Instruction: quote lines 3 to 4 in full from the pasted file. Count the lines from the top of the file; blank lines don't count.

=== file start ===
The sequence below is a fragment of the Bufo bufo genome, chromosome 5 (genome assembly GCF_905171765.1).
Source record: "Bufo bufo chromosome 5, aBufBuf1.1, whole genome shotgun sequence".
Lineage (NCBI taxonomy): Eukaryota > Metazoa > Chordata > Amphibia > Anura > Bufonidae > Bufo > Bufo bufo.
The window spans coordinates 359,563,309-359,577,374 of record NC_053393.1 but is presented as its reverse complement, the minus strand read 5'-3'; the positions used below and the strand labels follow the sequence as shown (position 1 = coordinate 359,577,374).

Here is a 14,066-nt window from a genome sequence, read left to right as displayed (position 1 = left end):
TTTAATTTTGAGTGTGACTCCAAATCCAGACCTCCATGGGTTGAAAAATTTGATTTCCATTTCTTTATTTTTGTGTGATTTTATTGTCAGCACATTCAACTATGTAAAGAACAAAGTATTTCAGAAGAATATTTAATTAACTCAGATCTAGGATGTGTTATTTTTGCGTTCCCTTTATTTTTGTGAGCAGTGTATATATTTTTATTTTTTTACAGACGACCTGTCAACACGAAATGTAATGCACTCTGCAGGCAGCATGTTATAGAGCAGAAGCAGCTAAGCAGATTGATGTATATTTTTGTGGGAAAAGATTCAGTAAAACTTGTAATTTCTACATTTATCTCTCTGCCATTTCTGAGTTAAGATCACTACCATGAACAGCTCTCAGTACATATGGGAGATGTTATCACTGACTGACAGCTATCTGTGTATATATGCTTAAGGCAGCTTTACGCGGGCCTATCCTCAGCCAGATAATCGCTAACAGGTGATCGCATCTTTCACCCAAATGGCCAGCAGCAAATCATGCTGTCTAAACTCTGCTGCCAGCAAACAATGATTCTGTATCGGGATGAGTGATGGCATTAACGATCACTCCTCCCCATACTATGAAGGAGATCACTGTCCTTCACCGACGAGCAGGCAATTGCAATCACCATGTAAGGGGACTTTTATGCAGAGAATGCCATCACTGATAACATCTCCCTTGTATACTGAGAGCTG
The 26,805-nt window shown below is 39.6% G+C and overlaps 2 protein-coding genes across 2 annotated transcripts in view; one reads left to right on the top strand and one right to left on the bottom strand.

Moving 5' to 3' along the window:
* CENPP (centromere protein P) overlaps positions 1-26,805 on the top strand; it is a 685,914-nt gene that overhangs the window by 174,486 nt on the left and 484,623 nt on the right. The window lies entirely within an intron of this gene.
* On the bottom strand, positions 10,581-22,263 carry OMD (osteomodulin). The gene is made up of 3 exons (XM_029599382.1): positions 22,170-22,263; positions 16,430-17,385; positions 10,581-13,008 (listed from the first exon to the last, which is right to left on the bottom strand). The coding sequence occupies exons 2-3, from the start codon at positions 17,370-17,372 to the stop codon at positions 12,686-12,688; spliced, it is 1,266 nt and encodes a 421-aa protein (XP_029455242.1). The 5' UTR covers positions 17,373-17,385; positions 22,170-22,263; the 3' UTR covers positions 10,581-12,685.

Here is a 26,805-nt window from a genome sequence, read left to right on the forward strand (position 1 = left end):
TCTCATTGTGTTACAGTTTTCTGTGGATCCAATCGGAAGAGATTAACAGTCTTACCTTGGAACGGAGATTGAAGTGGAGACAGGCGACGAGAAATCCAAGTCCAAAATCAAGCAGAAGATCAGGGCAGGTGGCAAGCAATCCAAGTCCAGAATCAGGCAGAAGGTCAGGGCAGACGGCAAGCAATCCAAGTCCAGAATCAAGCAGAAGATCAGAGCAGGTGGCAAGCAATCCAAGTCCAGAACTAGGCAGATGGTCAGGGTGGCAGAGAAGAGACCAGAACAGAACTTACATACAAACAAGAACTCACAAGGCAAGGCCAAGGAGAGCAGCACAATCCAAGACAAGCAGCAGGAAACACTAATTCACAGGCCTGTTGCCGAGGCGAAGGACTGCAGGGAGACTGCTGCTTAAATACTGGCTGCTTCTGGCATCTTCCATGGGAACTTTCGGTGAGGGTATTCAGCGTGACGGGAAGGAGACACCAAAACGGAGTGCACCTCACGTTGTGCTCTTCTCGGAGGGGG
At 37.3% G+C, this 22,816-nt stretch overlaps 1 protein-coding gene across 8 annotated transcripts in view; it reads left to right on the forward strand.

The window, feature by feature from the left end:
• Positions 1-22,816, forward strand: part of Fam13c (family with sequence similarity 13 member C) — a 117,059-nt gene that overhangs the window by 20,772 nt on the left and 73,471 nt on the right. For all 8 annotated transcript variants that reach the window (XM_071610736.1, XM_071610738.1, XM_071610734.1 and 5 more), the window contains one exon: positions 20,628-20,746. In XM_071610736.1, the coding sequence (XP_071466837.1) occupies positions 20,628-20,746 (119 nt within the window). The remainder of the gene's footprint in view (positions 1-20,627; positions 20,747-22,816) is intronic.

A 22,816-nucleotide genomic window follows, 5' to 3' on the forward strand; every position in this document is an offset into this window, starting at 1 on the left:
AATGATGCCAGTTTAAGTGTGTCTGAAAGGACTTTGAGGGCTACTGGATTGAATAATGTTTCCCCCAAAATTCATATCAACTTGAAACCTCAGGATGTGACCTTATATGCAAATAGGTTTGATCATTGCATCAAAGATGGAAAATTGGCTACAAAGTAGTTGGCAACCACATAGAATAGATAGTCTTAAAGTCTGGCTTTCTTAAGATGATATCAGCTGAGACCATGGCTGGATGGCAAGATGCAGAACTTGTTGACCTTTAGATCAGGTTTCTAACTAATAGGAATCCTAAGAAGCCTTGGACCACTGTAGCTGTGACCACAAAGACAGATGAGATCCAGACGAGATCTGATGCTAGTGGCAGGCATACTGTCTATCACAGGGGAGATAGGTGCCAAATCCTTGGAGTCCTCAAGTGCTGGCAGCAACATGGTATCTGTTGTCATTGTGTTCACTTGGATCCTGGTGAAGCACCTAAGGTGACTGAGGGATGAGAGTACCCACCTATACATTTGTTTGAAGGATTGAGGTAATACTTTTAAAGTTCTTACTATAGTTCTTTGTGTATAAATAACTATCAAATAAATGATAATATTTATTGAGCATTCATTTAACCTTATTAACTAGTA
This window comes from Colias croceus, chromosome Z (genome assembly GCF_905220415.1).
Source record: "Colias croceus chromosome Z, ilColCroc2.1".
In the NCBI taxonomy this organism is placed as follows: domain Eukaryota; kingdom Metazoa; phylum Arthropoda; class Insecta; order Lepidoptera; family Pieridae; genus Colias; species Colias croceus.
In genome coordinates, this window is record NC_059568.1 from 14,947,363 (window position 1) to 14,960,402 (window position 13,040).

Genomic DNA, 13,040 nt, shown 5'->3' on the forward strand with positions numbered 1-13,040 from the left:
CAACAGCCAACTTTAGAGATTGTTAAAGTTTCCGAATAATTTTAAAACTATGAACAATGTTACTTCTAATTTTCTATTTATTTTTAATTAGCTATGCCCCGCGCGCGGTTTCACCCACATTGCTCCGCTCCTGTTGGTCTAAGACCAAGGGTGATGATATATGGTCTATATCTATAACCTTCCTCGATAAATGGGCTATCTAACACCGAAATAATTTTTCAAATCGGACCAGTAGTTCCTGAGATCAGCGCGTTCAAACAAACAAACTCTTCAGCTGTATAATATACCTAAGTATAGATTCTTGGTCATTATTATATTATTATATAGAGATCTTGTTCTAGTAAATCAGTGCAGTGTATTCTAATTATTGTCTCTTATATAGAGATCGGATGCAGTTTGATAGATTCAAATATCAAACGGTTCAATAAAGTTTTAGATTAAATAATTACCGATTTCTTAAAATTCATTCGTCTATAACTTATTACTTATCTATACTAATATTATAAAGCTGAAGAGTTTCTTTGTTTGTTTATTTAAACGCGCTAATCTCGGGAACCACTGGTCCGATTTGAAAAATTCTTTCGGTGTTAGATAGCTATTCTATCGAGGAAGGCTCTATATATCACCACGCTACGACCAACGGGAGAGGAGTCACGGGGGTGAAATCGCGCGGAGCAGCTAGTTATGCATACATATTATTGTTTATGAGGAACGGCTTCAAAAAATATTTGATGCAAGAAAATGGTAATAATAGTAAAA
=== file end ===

Lineage (NCBI taxonomy): Eukaryota > Metazoa > Chordata > Amphibia > Anura > Bufonidae > Bufo > Bufo bufo.
The window spans coordinates 359,563,309-359,577,374 of record NC_053393.1 but is presented as its reverse complement, the minus strand read 5'-3'; the positions used below and the strand labels follow the sequence as shown (position 1 = coordinate 359,577,374).